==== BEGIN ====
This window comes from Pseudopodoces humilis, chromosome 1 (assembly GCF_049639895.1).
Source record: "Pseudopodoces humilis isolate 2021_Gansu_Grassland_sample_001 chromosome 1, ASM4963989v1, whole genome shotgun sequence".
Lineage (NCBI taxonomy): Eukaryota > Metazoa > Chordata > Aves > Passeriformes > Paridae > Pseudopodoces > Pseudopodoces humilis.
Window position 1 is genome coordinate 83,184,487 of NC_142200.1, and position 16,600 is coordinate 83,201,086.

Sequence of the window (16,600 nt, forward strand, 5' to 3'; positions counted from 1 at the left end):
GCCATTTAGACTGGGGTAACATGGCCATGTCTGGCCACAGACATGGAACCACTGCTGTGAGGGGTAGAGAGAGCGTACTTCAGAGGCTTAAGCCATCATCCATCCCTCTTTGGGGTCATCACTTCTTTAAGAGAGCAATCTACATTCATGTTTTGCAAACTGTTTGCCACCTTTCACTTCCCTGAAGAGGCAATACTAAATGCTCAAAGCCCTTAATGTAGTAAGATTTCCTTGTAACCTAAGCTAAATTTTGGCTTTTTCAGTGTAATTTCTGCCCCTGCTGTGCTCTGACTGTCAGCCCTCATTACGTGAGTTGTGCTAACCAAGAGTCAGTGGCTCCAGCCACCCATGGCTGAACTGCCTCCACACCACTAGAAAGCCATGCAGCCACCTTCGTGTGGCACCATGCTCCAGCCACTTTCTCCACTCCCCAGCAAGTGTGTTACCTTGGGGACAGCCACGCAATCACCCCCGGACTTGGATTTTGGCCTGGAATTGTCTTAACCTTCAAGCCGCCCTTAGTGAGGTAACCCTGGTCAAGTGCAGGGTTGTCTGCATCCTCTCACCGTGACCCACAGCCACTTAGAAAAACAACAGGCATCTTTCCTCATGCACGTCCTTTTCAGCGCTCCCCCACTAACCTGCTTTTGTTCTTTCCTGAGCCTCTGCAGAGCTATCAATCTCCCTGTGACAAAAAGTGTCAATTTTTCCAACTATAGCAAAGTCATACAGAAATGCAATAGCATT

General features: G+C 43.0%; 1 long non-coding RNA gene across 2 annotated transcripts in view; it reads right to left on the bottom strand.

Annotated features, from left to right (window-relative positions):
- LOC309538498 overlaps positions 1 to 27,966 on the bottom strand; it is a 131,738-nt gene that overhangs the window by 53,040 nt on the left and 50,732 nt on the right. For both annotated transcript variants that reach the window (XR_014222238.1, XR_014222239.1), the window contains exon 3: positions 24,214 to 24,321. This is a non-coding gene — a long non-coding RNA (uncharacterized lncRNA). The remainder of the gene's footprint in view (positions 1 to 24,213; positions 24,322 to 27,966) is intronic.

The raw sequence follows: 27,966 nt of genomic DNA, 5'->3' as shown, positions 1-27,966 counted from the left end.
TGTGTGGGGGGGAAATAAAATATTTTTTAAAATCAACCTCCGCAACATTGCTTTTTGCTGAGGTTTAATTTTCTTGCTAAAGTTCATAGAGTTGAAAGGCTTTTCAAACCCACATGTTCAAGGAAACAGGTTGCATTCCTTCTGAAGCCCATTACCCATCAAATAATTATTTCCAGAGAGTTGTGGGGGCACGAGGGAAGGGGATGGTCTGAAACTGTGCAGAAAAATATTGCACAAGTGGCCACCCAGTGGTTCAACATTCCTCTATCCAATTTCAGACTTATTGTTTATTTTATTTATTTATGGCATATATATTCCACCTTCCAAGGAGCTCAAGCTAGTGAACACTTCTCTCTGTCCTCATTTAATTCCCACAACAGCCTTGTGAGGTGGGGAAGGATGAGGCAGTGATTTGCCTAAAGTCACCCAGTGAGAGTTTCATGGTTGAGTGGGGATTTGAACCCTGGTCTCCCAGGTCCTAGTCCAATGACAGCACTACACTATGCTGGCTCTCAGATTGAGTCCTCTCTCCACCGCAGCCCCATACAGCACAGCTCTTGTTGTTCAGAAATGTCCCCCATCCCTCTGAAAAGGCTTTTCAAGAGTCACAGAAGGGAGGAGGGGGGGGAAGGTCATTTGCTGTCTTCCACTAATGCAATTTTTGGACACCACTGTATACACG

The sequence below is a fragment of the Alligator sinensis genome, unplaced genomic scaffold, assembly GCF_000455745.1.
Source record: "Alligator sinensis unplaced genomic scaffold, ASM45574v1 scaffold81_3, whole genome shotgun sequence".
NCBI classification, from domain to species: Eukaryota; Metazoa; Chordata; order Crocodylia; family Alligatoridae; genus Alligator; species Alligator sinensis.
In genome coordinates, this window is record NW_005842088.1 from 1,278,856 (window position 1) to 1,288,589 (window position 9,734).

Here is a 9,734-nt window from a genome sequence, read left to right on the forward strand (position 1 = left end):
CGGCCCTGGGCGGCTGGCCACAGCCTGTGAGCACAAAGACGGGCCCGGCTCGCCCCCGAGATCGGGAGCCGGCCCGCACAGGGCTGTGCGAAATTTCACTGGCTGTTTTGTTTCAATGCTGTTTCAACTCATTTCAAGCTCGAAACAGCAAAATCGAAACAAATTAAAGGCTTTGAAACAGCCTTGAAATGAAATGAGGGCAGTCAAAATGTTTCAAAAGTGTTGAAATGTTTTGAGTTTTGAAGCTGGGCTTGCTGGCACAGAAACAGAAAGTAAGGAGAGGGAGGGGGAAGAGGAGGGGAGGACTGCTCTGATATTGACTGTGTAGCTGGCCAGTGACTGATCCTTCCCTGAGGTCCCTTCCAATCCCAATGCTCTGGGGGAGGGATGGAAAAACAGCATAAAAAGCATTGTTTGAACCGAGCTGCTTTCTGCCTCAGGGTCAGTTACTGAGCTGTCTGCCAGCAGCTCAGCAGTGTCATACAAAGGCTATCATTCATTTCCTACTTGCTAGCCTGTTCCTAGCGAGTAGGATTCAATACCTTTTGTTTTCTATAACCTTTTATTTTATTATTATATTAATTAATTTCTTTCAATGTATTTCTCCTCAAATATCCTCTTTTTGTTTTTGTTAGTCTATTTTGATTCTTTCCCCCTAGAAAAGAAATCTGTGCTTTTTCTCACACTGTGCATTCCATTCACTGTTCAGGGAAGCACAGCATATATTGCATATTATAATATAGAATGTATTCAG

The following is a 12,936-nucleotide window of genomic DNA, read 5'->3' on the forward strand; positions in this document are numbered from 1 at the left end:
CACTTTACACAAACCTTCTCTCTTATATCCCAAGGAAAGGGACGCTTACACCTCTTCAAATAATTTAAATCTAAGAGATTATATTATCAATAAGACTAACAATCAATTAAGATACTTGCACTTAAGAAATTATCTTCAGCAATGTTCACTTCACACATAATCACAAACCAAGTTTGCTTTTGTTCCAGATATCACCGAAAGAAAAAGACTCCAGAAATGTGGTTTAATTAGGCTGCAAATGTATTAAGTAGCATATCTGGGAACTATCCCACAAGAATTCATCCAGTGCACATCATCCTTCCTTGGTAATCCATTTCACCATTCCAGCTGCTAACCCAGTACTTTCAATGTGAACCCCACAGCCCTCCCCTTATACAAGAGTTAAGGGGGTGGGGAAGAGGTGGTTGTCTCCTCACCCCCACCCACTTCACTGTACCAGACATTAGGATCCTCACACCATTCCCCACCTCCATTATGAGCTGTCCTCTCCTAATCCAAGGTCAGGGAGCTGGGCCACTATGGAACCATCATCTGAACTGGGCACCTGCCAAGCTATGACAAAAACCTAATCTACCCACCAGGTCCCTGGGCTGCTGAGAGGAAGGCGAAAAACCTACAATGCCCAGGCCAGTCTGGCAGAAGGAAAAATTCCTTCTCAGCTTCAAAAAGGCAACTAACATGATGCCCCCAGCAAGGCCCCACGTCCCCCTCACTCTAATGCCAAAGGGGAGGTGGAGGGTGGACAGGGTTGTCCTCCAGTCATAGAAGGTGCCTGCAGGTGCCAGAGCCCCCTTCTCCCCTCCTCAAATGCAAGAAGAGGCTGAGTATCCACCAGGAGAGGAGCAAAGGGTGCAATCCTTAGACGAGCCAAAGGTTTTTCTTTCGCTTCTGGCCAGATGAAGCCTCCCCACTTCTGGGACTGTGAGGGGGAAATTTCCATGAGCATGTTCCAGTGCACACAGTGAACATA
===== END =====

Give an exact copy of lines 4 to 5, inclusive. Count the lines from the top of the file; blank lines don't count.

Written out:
Window position 1 is genome coordinate 83,184,487 of NC_142200.1, and position 16,600 is coordinate 83,201,086.

Sequence of the window (16,600 nt, forward strand, 5' to 3'; positions counted from 1 at the left end):